One of the biggest mistakes amateur traders frequently make is letting their emotions influence their trading decisions. For example, the typical novice puts on a trade that is too large, and may not delineate or follow an adequately detailed trading plan. The consequence of this trading approach is that one is overly emotional. Decisions may be impulsive and based on fear, rather than on a cold, objective analysis of available information.
Emotions often bias the perception of market action and often lead to major trading mistakes. Although many traders intellectually know they must maintain objectivity, this can be hard to do in reality. Prices are in constant flux, and taking advantage of this volatility is the way traders make profits. The greatest profits are made when the masses react emotionally, such as when markets reverse, trends change and the about-face in supply and demand imbalance provides price momentum and velocity.
It’s understandable that as prices change rapidly, one’s emotions jump up and down. Most people find this rollercoaster ride uncomfortable. A more optimal emotional state is one where a trader is focused on the process of trading. One is calm, relaxed, and able to analyze the flow of incoming information with ease.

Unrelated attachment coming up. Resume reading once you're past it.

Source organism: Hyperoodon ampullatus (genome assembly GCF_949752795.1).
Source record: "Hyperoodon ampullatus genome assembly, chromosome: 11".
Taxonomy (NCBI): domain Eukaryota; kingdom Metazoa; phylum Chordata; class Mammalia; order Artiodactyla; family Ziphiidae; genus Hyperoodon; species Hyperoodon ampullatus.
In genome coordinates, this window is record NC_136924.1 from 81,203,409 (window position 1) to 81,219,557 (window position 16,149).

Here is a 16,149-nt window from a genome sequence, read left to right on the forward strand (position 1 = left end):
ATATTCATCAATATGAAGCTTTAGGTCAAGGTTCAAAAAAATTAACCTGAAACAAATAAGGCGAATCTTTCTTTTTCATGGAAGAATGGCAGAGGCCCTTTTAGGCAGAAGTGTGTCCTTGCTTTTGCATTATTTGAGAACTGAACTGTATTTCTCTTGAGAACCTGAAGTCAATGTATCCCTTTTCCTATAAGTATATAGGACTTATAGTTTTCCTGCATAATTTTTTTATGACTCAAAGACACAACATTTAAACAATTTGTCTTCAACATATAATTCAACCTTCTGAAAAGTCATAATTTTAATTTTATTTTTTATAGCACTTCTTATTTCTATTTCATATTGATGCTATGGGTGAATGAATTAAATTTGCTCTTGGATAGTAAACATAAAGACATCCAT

How can you maintain an optimal level of emotional experience? It takes practice and experience with the markets. But there are a few precautions you can take. First, try to limit your risk. Trade small positions if you have to. A useful adage to follow is, “Trade money you can afford to lose.” If you are taking risks with money you can’t afford to lose, you’ll naturally feel a sense of insecurity and urgency.
The best way to control this well-founded fear is to trade smaller positions. It’s also essential to use a protective stop. Although it takes some skill to place a stop in a way that you can account for volatility, a protective stop gives you an added level of security that is bound to help ease the fear and anxiety you experience as you monitor your trade.
Finally, always outline a very detailed trading plan. Don’t leave any element unspecified. Fear and anxiety are most elevated under conditions of uncertainty. When you leave an element of your trading plan unclear, you’ll not be sure of what to do under all possible conditions. By defining each element of a trading plan, in contrast, you’ll know exactly what you are trying to accomplish and you’ll know in your gut that you can tackle any event that should arise as you monitor your trade. So get off the rollercoaster.
Don’t let your emotions get the better of you. Take precautions to control risk and trade a detailed plan with specific entrance and exit strategies. You’ll achieve consistent profitability in the end.